Fretting about frown lines and crow’s feet can start early. In China, women in their 20s and 30s are spending on therapies to smooth their wrinkles — a growing trend Union Medical Healthcare Ltd. wants to meet.
Union Medical, Hong Kong’s biggest provider of the wrinkle treatment Botox, raised HK$742.4 million (NZ$143 million) in an initial public offering earlier this month to fund acquisitions and capital expenditure that will expand its network of Dr Reborn clinics in the territory and on the mainland.
The company is seeking a bigger share of China’s medical aesthetics market, which it predicts will double to US$11.3 billion by 2020. Attracting a younger clientele offers greater potential for repeat business over the client’s lifetime, plus those in their 20s and 30s are more inclined to provide free word-of-mouth advertising, according to Gabriel Lee, Union Medical’s chief operating officer.
“Hong Kong started really late in introducing medical aesthetics, but it’s catching up fast as people who seek these services get younger and younger,” Lee, 37, said in an interview. “The new generation in this region want effective results right away, and they don’t mind sharing with others that they’ve had these procedures done.”
Treatments using Allergan’s Botox and other injections such as hyaluronic acid – which Lee says smooth wrinkles and makes the face appear slimmer — make up 30 percent of Union Medical’s sales. The company predicts revenue from this business may expand by as much as 40 percent in the next five years – about double the market pace, Lee said.
In the United States, people older than 35 account for 80 percent of non-surgical aesthetic procedures, whereas in China, the main buyers are younger than 35, HSBC Holdings said in a report last month. Injected treatments are especially popular because of the quick recovery time and low risk of complications, according to the report, which said some devotees refer to the procedures as “lunch-break cosmetics” because of the hour-long duration of treatment.
“It’s like buying new clothes or new cosmetics,” Lee said. “Injections are really effective – look in the mirror and you see the results right away.”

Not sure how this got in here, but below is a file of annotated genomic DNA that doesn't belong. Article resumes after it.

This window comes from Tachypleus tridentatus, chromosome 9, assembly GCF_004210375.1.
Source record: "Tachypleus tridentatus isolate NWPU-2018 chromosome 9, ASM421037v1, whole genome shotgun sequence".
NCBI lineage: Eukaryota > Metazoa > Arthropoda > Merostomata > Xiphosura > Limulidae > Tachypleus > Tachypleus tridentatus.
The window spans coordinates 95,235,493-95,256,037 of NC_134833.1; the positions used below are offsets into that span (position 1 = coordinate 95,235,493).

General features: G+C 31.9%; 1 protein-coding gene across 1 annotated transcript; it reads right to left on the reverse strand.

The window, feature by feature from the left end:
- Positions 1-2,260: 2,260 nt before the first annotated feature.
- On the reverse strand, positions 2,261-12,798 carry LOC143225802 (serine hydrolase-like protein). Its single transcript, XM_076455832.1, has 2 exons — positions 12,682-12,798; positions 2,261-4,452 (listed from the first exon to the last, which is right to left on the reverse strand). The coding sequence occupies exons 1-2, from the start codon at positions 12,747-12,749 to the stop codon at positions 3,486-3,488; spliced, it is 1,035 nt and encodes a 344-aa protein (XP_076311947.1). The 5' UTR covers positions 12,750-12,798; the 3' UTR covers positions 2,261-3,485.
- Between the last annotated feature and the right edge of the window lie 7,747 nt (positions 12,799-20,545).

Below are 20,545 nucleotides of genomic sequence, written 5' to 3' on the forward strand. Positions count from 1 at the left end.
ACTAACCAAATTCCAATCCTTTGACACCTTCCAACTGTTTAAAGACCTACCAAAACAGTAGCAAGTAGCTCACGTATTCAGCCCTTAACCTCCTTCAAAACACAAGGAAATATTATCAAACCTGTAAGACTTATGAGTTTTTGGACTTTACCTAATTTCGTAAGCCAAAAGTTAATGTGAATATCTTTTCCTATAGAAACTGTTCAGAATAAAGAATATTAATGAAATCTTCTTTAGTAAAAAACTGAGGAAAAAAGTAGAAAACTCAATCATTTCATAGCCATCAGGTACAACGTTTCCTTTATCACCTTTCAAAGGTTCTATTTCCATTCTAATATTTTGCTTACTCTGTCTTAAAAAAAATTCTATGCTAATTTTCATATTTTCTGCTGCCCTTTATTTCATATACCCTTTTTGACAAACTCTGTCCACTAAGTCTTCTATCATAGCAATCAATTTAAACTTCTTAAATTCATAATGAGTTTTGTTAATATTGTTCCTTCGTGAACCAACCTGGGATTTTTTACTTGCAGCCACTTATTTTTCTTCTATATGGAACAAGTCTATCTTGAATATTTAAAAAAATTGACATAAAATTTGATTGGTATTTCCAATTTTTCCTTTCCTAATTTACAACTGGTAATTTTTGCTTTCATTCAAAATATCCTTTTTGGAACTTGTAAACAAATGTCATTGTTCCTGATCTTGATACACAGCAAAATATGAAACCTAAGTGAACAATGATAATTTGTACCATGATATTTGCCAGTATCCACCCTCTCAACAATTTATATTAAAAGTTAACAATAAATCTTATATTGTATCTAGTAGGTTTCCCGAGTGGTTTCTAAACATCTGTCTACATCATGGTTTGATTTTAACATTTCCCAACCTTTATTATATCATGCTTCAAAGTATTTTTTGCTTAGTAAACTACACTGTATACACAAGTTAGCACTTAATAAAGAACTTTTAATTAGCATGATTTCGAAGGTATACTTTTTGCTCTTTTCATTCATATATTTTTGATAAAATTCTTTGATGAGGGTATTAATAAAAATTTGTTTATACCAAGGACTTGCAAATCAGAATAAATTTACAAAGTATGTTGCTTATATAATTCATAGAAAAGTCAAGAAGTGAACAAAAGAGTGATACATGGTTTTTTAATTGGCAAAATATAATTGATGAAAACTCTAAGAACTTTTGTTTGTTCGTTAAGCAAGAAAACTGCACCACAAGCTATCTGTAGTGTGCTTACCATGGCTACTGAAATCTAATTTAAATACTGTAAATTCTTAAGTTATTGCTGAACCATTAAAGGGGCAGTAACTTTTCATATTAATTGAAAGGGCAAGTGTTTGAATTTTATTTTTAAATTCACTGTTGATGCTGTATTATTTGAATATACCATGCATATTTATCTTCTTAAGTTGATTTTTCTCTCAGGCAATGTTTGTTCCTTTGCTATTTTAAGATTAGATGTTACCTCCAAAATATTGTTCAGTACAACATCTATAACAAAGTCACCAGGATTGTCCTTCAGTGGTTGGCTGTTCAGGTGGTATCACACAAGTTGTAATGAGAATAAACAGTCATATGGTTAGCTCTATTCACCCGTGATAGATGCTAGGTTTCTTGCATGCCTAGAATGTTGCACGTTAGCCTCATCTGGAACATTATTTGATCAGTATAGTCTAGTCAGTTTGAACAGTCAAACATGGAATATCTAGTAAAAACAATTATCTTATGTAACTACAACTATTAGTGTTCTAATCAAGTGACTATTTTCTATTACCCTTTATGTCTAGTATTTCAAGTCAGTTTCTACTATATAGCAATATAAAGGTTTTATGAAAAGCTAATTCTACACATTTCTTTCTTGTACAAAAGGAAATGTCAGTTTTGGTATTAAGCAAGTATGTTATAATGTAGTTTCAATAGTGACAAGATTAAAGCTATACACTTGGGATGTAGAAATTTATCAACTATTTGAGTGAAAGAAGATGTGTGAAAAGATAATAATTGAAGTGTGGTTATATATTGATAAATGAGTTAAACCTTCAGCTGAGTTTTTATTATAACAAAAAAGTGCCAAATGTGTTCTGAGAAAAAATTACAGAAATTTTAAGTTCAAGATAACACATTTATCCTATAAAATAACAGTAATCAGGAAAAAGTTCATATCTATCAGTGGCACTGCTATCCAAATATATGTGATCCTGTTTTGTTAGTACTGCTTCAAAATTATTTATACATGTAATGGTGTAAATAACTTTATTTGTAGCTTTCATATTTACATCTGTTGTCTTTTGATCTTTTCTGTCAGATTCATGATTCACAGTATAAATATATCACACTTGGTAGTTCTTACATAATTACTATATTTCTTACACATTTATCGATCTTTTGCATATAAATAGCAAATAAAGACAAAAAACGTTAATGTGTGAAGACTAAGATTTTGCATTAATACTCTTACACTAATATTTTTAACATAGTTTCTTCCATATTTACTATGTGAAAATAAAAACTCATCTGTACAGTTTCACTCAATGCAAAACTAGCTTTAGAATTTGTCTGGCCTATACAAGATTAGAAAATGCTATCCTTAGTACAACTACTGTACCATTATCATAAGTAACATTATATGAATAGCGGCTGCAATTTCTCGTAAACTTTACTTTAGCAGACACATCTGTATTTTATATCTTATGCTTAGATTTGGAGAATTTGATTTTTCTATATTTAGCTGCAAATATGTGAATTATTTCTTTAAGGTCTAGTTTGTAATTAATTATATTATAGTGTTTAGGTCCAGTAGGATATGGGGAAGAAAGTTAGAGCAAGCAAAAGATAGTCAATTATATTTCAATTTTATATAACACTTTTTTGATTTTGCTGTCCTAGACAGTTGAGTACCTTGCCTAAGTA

Union Medical’s customers are 90 percent female, with the majority aged 18 to 45, according to Lee. Minimally invasive procedures start at about HK$1,000 (NZ$192) for first-time customers and can range from HK$10,000 to HK$100,000 for multi-treatment packages, he said.
It’s like buying new clothes or new cosmetics. Injections are really effective – look in the mirror and you see the results right away.
Profit margins are attractive on treatments using hyaluronic acid dermal fillers, said HSBC – and most customers needing annual repeats. Driven by “powerful marketing campaigns” and the influence of social media, treatment volumes will increase more than 20 percent annually over the next three years, the bank estimates.
Bloomage Biotechnology and Shanghai Haohai Biological Technology Company are the top two domestic manufacturers of hyaluronic acid, according to an HSBC survey of 50 hospitals. Restylane – owned by Nestle’s Galderma – and Allergan’s Juvederm are among others approved for sale in China.
Allergan, being bought by Pfizer, has beefed up its sales team in China, President Brenton L. Saunders said on a November 4 conference call to discuss earnings, adding that the Asian nation offers the Parsippany, New Jersey-based company “lots of opportunity to continue to expand the aesthetic portfolio.”
Union Medical has 23 doctors on staff to administer procedures, Lee said. It doesn’t rule out branching into non-aesthetic businesses, such as health screening and gynaecology, he added. Gaining prospective customers on the mainland is a priority.
The company says it has 8,400 key clients which visit more than four times a year and spend more than HK$5,000 in that time frame, and contribute to 70 percent of its business.
Of these, about 10 percent are in mainland China, Lee said. The company wants that proportion to reach 15-to-20 percent over the next 18 months, spurred by investing in clinics there and promoting its Hong Kong centres in advertising.
In Asia, Hong Kong trails Thailand and South Korea in wooing plastic surgery tourists. Still, demand is rising, and will inevitably match trends in developed countries, said Jimmy Chan, a clinical associate professor at the University of Hong Kong medical faculty’s surgery department.
Chan said he has some concern about the ease with which the public can find safe and reliable practitioners, as well as how the industry ensures adequate training and supervision of those performing the procedures.
At the societal level, I worry tremendously about the pressure that media and popular culture puts on all of us to uphold some ridiculously unrealistic standard of beauty.
“Misleading marketing strategies and the creation of unrealistic expectations can also be dangerous, and all these culminate in a risk for the public safety,” said David Wong, head of the plastic, reconstructive and aesthetic surgery division at the Chinese University of Hong Kong.
Staci Ford, a cultural historian at the University of Hong Kong, says she’s concerned about the increasing pace and volume at which people are turning to aesthetic procedures.
“People are rightly critical of the current excesses,” said Ford, who’s affiliated with the university’s Women’s Studies Research Centre. “At the societal level, I worry tremendously about the pressure that media and popular culture puts on all of us to uphold some ridiculously unrealistic standard of beauty.”
Union Medical maintains that its procedures are performed safely and ethically. “Like many consumer products, you do want the consumer to use your product earlier,” Lee said. “What we are providing is not something that’s addictive. It’s something that keeps you looking younger, helps your skin rejuvenate.”